The New Workplace Weekly Digest 02/26/2016

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Every Friday, we prepare for you a short digest with news covering subjects related to employee engagement, collaboration, organizational culture, knowledge sharing, leadership and the future of work.

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Here’s this week’s brief:

With collaboration there are two basic…

…instincts that are automatically triggered under different circumstances: hoarding and sharing. Some corporate policies unwittingly trigger knowledge hoarding. When an organization’s evaluation, promotion and compensation systems are based on relative numbers and individual achievements, it reinforces the perception is that sharing knowledge reduces the chance of personal success. Some managers undermine collaboration by their own hoarding behavior — withholding information from their team or doling it out on a “needs to know” basis. But there are actions that leadership can take to inspire collaboration, like providing opportunities for team members to interact with one another and with other parts of the organization in order to develop relationships that are the bedrock of collaboration. Read Seven Ways To Inspire Your Team To Collaborate by Carol Kinsey Goman for Forbes to know what the rest are.

The future workplace will require more…

…real-time information, more user-friendly applications and processes, and more varied opportunities for interaction. But businesses have not usually been so quick to share information. It’s common for a business to keep access to company-wide data restricted to executives only, and to keep other information siloed within specific departments. Most companies put little effort into making data quickly and easily accessible, instead relying on arcane systems that require workers to make tedious requests for access rather than presenting it on demand. But in the future workplace, communication between employees, teams and offices will also become more automated: the result will be fewer status meetings and more information-sharing platforms. Read other trends for the future of work by reading Mike Smalls’ post 4 Ways Millennials Will Reshape Your Concept of the Office for Business2Community.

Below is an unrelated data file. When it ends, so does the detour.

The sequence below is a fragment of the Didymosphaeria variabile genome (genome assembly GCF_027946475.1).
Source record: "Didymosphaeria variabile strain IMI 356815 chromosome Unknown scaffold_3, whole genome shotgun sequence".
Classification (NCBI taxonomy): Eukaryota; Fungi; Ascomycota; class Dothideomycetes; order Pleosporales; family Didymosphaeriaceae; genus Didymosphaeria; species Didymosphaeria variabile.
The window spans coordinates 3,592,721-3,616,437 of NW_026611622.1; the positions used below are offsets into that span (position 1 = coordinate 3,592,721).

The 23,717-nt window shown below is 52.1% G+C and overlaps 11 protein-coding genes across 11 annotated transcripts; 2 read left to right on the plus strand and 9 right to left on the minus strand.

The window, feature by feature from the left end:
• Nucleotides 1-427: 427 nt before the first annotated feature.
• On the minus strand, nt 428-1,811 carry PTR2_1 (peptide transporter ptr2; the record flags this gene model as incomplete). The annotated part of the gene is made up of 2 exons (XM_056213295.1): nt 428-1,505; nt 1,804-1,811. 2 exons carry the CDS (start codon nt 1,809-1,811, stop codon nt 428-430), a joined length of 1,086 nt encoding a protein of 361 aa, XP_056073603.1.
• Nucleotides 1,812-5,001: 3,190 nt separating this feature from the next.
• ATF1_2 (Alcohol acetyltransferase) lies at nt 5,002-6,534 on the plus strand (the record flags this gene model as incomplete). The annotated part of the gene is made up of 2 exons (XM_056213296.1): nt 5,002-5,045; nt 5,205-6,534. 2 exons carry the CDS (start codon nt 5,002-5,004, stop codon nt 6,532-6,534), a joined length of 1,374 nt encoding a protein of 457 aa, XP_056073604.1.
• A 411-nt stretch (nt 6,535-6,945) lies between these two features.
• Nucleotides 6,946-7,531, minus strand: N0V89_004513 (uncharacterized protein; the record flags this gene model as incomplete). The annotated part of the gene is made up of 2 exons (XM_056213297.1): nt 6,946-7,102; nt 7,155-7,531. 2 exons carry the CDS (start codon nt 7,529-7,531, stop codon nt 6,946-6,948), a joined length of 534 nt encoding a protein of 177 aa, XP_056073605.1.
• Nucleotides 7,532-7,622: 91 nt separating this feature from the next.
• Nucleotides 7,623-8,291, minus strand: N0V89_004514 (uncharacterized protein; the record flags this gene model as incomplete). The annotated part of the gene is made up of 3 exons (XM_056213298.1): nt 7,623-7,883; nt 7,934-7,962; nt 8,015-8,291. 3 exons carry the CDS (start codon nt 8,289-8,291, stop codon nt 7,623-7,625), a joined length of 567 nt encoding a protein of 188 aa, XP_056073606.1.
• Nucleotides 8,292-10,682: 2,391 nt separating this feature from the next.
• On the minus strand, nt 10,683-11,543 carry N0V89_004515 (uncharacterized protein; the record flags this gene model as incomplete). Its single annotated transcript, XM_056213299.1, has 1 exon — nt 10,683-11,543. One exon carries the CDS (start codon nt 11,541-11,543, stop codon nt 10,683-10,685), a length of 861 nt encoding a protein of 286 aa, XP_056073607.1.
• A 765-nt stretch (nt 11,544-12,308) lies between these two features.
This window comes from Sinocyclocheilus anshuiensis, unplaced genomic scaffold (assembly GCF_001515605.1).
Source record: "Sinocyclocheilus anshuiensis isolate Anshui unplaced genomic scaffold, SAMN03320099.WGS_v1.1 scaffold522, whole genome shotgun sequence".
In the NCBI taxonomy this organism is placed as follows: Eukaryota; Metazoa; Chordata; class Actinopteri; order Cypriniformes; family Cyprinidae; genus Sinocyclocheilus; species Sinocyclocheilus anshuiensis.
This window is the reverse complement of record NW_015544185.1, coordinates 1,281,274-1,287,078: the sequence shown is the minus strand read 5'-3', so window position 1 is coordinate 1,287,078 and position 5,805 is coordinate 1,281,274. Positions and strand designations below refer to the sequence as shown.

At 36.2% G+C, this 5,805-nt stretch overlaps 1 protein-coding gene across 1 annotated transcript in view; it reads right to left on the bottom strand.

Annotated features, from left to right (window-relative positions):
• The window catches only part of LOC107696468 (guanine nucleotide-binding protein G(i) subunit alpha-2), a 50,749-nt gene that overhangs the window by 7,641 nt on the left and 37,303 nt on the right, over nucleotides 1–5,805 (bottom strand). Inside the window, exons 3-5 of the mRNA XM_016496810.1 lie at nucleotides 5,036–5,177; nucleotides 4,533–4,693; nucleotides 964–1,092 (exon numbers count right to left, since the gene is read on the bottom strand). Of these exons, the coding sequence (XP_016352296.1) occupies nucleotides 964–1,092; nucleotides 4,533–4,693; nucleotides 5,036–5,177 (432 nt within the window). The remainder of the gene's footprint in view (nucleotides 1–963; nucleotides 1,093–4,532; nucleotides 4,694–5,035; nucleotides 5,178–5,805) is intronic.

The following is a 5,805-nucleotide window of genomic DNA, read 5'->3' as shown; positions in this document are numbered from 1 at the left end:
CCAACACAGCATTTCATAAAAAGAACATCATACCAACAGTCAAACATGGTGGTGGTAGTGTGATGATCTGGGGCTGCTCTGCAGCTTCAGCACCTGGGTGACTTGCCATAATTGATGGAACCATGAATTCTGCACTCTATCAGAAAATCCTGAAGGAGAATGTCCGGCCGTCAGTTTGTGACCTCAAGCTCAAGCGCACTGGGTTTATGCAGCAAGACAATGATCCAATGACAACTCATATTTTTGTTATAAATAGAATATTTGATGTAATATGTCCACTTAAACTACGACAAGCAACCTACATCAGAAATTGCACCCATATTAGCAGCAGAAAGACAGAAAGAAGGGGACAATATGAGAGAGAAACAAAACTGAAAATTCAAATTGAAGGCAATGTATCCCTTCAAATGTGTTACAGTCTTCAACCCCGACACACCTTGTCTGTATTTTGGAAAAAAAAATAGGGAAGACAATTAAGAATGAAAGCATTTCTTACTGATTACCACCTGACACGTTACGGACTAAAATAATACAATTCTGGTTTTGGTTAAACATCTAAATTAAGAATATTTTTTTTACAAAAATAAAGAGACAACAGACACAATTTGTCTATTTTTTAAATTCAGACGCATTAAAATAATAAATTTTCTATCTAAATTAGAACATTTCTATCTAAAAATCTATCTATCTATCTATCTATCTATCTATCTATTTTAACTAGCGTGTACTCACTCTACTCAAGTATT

Whether it is creating new, updating existing…

…or removing out-of-date content, knowledge maintenance costs have been rising an average of 8% year-over-year. But overall budgets remain the same. Perhaps more alarming when it comes to updating content, recent analyst estimates suggest that Fortune 500 companies are losing a combined $31.5 billion per year from employees failing to share knowledge effectively. To stand any chance of their content keeping up, brands must therefore make use of every resource available to them, and this means taking a wider look at possible knowledge providers both within their own organizations and outside of them. Knowledge management should be intuitive, innovative, and evolving making information simple to find, use, monitor, and manage. Social collaboration is going to be an increasingly important part of the process over the next five years. Read Michael Aston’s interesting article Social Collaboration: The Battle to Keep Content Fresh for 1to1Media.

Collaboration is a great opportunity for…

…employees to learn from their colleagues and develop their skills so they can better contribute to the organization as a whole. Being exposed to different departments and skill sets during collaborative meetings and sessions that are outside of their areas of expertise will give employees a more holistic view of the business, as well as give them a chance to pick up on knowledge that can help them improve their own departments. Collaboration is a hot topic among managers and business owners alike these days. From the rise of social intranets to an increase in workspaces designed specifically with collaboration in mind, the quest for a more integrated and teamwork-driven workforce is at the forefront of everyone’s mind. To get more on the story, read Camille Szramiak Arneberg’s post Workplace Collaboration: It’s Time to Rethink How We Work Together.

To create a culture of learning…

…there are different actions that you can take. Like creating a robust, ongoing performance management process that fosters collaboration between employees and managers and makes learning from feedback part of everyday life. Give employees the tools to identify skills gaps and strengths and map the findings to learning opportunities – and monitor progress along the way. Another way to deliver learning opportunities to employees is to harness the skills and knowledge of subject matter experts and implement knowledge-sharing programs across the organization. With this approach, you can easily link learning activities with core competencies and measure program impact. Dominique Jones makes some interesting points in her post 5 Tips for Building a Learning Culture in Your Workplace for

Happy Knowledge Sharing!

Looking for a great way to ask questions and build knowledge with your co-workers? Quandora enables simple, efficient knowledge sharing with your team, way more fun than a mailing list or a forum. Try Quandora

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